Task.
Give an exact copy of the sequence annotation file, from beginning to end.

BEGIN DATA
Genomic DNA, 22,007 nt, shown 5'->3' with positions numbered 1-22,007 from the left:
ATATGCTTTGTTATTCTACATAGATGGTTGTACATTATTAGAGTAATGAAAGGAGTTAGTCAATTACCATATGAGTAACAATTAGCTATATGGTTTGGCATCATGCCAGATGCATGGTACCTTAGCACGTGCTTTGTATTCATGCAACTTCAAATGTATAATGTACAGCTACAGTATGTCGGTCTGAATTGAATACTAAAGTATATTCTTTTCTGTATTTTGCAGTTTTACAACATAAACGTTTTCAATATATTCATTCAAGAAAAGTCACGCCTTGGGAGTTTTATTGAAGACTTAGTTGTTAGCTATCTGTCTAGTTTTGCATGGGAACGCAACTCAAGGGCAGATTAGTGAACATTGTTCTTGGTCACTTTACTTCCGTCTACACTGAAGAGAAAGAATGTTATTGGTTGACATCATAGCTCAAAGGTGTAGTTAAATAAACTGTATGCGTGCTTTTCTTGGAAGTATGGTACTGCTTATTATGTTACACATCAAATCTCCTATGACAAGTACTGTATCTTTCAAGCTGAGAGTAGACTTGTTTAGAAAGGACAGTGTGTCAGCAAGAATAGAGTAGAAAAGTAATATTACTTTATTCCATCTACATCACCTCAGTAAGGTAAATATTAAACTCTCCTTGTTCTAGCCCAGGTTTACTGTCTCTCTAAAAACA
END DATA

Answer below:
Genomic DNA, 22,007 nt, shown 5'->3' with positions numbered 1-22,007 from the left:
ATATGCTTTGTTATTCTACATAGATGGTTGTACATTATTAGAGTAATGAAAGGAGTTAGTCAATTACCATATGAGTAACAATTAGCTATATGGTTTGGCATCATGCCAGATGCATGGTACCTTAGCACGTGCTTTGTATTCATGCAACTTCAAATGTATAATGTACAGCTACAGTATGTCGGTCTGAATTGAATACTAAAGTATATTCTTTTCTGTATTTTGCAGTTTTACAACATAAACGTTTTCAATATATTCATTCAAGAAAAGTCACGCCTTGGGAGTTTTATTGAAGACTTAGTTGTTAGCTATCTGTCTAGTTTTGCATGGGAACGCAACTCAAGGGCAGATTAGTGAACATTGTTCTTGGTCACTTTACTTCCGTCTACACTGAAGAGAAAGAATGTTATTGGTTGACATCATAGCTCAAAGGTGTAGTTAAATAAACTGTATGCGTGCTTTTCTTGGAAGTATGGTACTGCTTATTATGTTACACATCAAATCTCCTATGACAAGTACTGTATCTTTCAAGCTGAGAGTAGACTTGTTTAGAAAGGACAGTGTGTCAGCAAGAATAGAGTAGAAAAGTAATATTACTTTATTCCATCTACATCACCTCAGTAAGGTAAATATTAAACTCTCCTTGTTCTAGCCCAGGTTTACTGTCTCTCTAAAAACA